A question that keeps popping up here is whether or not the Actual Velocity (i.e. the sum of the Story Point values of all Done-Done stories from a sprint) should include “Unplanned stuff”. I.e. things that were not expected and which are not really part of the Sprint Backlog. The question assumes that the team somehow estimate (in Story Points) that “unplanned stuff” as it appears, and put it into the Sprint Backlog, and consequently track it to Done-Done state and as a consequence include it in the Actual Velocity measurement.
First of all, I think the way to go is to minimize the amount of unplanned stuff. Period. If you have lots of unplanned stuff then you should consider shortening the sprint length, or possibly look at how well the Product Backlog is managed and prioritized.
But there may still be unplanned stuff that appears. There’s no way around it. It’s a reality and we have to be agile enough to be able to handle it.
Let me just emphasize that if you were to estimate the unplanned stuff, you would have to estimate it using the same unit and estimation reference as the regular User Stories; otherwise the Story Point values would not be comparable or possible to sum up. In our case we estimate all our User Stories using “Gnome days” (se blog posts below), so the Story Point value of the unplanned stuff would have to be estimated using that unit too.
So in every sprint we have two alternatives, right: either you do include unplanned stuff (in Actual Velocity) or you don’t. Let’s take an example where we have a team doing a sprint starting out with 30 SP of Estimated Velocity. Let’s also assume that the team so far has had no unplanned stuff appearing in previous sprints and the Estimated Velocity of 30 is pretty accurate and stable.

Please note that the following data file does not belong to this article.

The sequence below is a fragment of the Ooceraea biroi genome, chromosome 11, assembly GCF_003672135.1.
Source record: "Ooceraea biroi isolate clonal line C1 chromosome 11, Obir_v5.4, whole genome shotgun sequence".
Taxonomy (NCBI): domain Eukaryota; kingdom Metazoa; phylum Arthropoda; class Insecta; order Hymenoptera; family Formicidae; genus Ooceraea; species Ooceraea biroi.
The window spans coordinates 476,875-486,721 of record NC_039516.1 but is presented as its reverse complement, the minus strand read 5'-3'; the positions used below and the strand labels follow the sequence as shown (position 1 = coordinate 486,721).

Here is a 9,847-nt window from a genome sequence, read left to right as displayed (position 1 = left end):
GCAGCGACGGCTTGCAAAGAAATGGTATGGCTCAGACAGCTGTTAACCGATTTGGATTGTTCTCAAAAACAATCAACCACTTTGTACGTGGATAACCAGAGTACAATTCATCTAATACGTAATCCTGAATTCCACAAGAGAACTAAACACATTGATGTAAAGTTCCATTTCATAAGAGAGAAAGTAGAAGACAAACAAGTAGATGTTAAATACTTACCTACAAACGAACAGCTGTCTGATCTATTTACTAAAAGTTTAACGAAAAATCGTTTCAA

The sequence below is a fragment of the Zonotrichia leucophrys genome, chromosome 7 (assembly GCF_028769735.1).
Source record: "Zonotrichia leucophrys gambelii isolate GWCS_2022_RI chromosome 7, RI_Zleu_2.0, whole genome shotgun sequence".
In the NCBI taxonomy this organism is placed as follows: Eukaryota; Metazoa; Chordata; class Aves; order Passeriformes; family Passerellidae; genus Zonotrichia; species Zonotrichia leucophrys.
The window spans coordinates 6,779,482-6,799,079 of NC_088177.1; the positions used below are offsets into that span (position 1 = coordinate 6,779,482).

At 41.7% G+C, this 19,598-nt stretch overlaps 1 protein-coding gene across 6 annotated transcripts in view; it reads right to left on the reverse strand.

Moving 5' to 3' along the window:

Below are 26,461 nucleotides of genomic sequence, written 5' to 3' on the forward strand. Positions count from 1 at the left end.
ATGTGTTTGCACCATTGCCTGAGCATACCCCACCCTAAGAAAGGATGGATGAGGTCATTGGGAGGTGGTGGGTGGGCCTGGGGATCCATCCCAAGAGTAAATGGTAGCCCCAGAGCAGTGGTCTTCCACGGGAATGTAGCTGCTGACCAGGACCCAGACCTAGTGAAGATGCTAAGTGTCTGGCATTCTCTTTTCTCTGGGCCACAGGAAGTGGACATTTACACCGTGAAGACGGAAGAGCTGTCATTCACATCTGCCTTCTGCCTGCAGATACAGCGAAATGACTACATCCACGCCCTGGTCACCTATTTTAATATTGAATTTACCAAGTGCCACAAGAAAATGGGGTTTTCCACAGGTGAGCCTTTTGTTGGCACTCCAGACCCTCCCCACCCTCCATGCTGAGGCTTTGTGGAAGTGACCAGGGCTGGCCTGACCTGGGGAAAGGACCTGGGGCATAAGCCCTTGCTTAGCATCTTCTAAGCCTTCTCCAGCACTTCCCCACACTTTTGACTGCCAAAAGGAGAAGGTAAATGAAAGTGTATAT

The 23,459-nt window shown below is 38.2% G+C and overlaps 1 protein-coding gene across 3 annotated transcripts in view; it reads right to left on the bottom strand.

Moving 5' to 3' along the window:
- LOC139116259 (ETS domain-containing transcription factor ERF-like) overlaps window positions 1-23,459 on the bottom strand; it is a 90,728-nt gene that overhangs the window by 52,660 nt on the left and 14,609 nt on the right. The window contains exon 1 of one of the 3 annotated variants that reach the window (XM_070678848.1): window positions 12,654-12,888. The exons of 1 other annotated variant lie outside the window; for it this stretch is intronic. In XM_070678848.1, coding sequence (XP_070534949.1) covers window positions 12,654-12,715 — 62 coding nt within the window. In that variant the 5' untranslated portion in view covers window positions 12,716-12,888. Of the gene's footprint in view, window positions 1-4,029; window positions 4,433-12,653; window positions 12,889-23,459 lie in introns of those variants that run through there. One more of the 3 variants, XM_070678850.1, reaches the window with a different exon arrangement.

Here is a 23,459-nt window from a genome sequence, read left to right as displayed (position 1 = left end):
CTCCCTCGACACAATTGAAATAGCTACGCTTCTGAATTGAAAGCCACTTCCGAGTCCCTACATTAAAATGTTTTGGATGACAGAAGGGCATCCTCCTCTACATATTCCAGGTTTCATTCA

Case 1: the team decides to include “unplanned stuff” in the Actual Velocity measurement
The team works for a sprint and there’s a bunch of “unplanned stuff” that appears. The team estimates it and includes it in the Actual Velocity measurement at the end of the sprint. The team’s Actual Velocity will probably be close to the Estimated Velocity, even though parts of the work Done-Done is actually “unplanned stuff” that has replaced User Stories that were originally part of the sprint backlog. As a consequence the team will have completed less User Stories than expected, because it had to deal with that unplanned stuff. So the understanding of the team’s velocity at the beginning of the sprint has proven incorrect, in the sense that it incorrectly indicates that the team can perform 30 SP of User Stories from the Product Backlog. That is true only if there’s no new “unplanned stuff”.
Case 2: The team does not include “unplanned stuff”
The team works for a sprint and the unplanned stuff that appears during the sprint is not included in the velocity measurement, so when the sprint ends the team’s Actual Velocity (25 SP for example) will be lower than the Estimated Velocity (30 SP in the example above) – because the team was distracted from the original sprint backlog doing that unplanned stuff. As a consequence, on the next sprint planning the team will observe its past Actual Velocity (25 Story Points in this example) and they will thereby commit to less. This way, they automatically adjust for a “similar amount” of unplanned stuff to appear in future sprints.
Given that you have a relatively steady inflow of unplanned stuff (as opposed to very rare occurrences, or spikes) in your sprints then you do not want to include Unplanned Stuff in your Actual Velocity, because it decreases the quality/reliability of the measurements. As a consequence you risk constantly taking in more User Stories than you’re actually able to complete.
Note that I’m not saying that you shouldn’t estimate or do the “unplanned stuff”. If there’s unplanned stuff that appears that has to be done, then sure you can include it in your scrum board, estimate the remaining time and track it in the burndown. But do not give it a Story Point value and do not include it in the measurement of Actual Velocity.
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